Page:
Abstract.-This study provides an update to the endemic biota of
Arkansas by adding 19 species to the state list, including two fungi,
three gastropods, one araneid, two opilionids, two pseudoscorpions, one
diplopod, three collembolans, two trichopterans, one coleopteran, one
dipteran and one hymenopteran. In addition, seven species (one
pseudoscorpion, one collembolan, one bivalve, one ephemeropteran, and
three trichopterans) are removed from the state list and a synthesis of
new distributional records and changes in nomenclature are provided for
several species. This update brings to 126 the number of endemic species
of the state.
Robison et al. (2008) provided the most recent compilation on the
endemic biota of Arkansas. Their update brought to 113 (10 species of
plants and 103 species/subspecies of animals) the total number of
Arkansas endemic flora and fauna. However, several species were
inadvertently overlooked. The following 19 species are added to the list
of Arkansas endemics: two fungi, three gastropods, one araneid, two
opilionids, two pseudoscorpions, one diplopod, three collembolans, two
trichopterans, one coleopteran, one dipteran, and one hymenopteran. In
addition, seven species (one pseudoscorpion, one collembolan, one
bivalve, one ephemeropteran, and three trichopterans) are removed from
the state list; a synthesis of new distributional records are added for
two gastropods, one coleopteran, and one amphibian, and changes in
nomenclature are provided for three gastropods and two coleopterans.
This update brings to 126 the number of endemic species of the state.
LIST OF SPECIES
Material included.-The following is a listing of the species added
(Table 1) and removed from the state endemic list, including a synthesis
of new distributional records and changes in nomenclature for other
Additions to the State Endemic Fauna
Fungi, Mycetozoa, Dictyosteliaceae
Dictyostelium caveatum Waddell 1982
This cellular slime mold was described by Waddell (1982) from a
single isolate found on bat guano in total darkness in Blanchard Springs
Caverns, Stone County, Arkansas. It is considered to be a true Arkansas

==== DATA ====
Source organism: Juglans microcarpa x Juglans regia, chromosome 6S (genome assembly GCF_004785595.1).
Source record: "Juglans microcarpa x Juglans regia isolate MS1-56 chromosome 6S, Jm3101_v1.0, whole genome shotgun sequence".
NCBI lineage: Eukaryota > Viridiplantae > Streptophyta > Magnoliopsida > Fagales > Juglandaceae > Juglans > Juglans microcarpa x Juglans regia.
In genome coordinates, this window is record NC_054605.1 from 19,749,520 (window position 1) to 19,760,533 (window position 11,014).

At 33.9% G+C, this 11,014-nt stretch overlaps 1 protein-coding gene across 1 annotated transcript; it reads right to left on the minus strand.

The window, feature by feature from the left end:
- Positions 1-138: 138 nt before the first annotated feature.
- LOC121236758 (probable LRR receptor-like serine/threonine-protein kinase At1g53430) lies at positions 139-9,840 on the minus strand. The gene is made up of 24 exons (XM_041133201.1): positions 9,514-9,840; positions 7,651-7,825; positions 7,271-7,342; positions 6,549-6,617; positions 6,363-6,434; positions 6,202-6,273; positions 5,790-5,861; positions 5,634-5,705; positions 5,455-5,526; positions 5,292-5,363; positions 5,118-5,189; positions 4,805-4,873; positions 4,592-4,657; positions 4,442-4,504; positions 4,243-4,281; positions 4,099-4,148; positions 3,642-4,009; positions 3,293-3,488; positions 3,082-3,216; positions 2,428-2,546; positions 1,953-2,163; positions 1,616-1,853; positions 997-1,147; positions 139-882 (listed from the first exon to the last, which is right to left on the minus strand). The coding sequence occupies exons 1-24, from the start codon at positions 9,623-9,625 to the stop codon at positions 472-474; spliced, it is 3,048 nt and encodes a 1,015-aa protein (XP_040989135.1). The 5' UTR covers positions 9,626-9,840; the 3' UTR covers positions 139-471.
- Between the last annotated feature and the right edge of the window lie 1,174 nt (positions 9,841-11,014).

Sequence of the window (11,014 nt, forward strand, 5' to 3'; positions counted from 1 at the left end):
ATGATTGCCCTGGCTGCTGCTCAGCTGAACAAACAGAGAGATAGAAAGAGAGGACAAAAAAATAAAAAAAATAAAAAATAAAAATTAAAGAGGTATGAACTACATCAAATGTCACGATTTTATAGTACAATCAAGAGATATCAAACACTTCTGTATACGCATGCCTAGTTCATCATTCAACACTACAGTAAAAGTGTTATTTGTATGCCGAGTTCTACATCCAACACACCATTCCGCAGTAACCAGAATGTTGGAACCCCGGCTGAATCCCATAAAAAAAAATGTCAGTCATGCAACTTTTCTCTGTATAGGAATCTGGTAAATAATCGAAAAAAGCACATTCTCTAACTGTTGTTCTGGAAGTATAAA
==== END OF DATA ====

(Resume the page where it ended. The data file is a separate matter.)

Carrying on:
endemic found in a single Ozark cave to date (Landolt et al. 2006).
Cryptovalsaria americana Vasilyeva & Stephenson 2007
This fungus was described by Vasilyeva & Stephenson (2007) from
specimens collected from the Ouachita Mountains Biological Station, 6.5
km west of Big Fork, Polk County, Arkansas. Collections of C. americana
were taken from the living bark of hazel alder (Alnus serrulata).
Animalia, Mollusca, Gastropoda, Polygyridae
Daedalochila (syn. Millerelix) bisontes Coles & Walsh 2006
The Buffalo River liptooth, Daedalochila bisontes was previously
thought to be D. (Millerelix) peregrina from specimens deposited in the
Causey collection at the University of Arkansas-Fayetteville and the
Hubricht collection at the Field Museum of Natural History-Chicago
(Coles & Walsh 2006). It is considered imperiled (G2) in rounded
global status (NatureServe 2009). The species inhabits limestone
outcrops in the Ozarks, including Madison, Newton, and Searcy counties
(Walsh & Coles 2002; Coles & Walsh 2006).
Xolotrema occidentale (Pilsbry & Ferriss 1907)
The Arkansas wedge, Xolotrema occidentale (syn. Triodopsis
occidentalis) is known only from Independence and Stone counties,
Arkansas (Pilsbry & Ferriss 1907; Walsh & Coles 2002). This
snail is considered critically imperiled (G1) in rounded global status
by NatureServe (2009) and a species of special concern in the state by
the Arkansas Game and Fish Commission (Anonymous 2004).
Marstonia ozarkensis (Hinkley 1915)
The Ozark pyrg, Marstonia ozarkensis (formerly Pyrgulopsis
ozarkensis) is known only from the type locality, the North Fork of the
White River above Norfolk, Baxter County, Arkansas (Hershler 1994).
Thompson & Hershler (2002) re-evaluated eastern North American
species assigned to Pyrgulopsis and recognized them as distinct species
of the genus Marstonia. Interestingly, Wu et al. (1997) lists a single